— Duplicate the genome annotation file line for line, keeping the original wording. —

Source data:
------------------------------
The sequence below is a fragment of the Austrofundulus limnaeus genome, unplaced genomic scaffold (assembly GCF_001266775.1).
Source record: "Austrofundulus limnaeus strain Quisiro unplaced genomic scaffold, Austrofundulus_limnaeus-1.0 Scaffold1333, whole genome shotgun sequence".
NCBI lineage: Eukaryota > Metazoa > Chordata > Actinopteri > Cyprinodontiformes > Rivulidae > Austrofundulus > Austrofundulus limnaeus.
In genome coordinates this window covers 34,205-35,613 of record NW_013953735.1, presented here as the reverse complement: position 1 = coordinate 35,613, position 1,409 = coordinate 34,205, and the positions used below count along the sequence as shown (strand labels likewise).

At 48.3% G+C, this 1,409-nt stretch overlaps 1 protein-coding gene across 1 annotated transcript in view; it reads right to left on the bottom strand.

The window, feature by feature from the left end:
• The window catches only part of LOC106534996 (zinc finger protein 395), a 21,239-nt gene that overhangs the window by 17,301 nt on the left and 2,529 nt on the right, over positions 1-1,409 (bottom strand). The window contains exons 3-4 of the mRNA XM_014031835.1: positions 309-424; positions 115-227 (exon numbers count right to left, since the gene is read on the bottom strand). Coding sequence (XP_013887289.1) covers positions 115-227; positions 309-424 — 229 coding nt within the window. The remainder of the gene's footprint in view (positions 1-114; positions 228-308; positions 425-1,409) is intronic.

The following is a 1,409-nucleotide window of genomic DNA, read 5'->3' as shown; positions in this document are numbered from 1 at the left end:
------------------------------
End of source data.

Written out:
The sequence below is a fragment of the Austrofundulus limnaeus genome, unplaced genomic scaffold (assembly GCF_001266775.1).
Source record: "Austrofundulus limnaeus strain Quisiro unplaced genomic scaffold, Austrofundulus_limnaeus-1.0 Scaffold1333, whole genome shotgun sequence".
NCBI lineage: Eukaryota > Metazoa > Chordata > Actinopteri > Cyprinodontiformes > Rivulidae > Austrofundulus > Austrofundulus limnaeus.
In genome coordinates this window covers 34,205-35,613 of record NW_013953735.1, presented here as the reverse complement: position 1 = coordinate 35,613, position 1,409 = coordinate 34,205, and the positions used below count along the sequence as shown (strand labels likewise).

At 48.3% G+C, this 1,409-nt stretch overlaps 1 protein-coding gene across 1 annotated transcript in view; it reads right to left on the bottom strand.

The window, feature by feature from the left end:
• The window catches only part of LOC106534996 (zinc finger protein 395), a 21,239-nt gene that overhangs the window by 17,301 nt on the left and 2,529 nt on the right, over positions 1-1,409 (bottom strand). The window contains exons 3-4 of the mRNA XM_014031835.1: positions 309-424; positions 115-227 (exon numbers count right to left, since the gene is read on the bottom strand). Coding sequence (XP_013887289.1) covers positions 115-227; positions 309-424 — 229 coding nt within the window. The remainder of the gene's footprint in view (positions 1-114; positions 228-308; positions 425-1,409) is intronic.

The following is a 1,409-nucleotide window of genomic DNA, read 5'->3' as shown; positions in this document are numbered from 1 at the left end: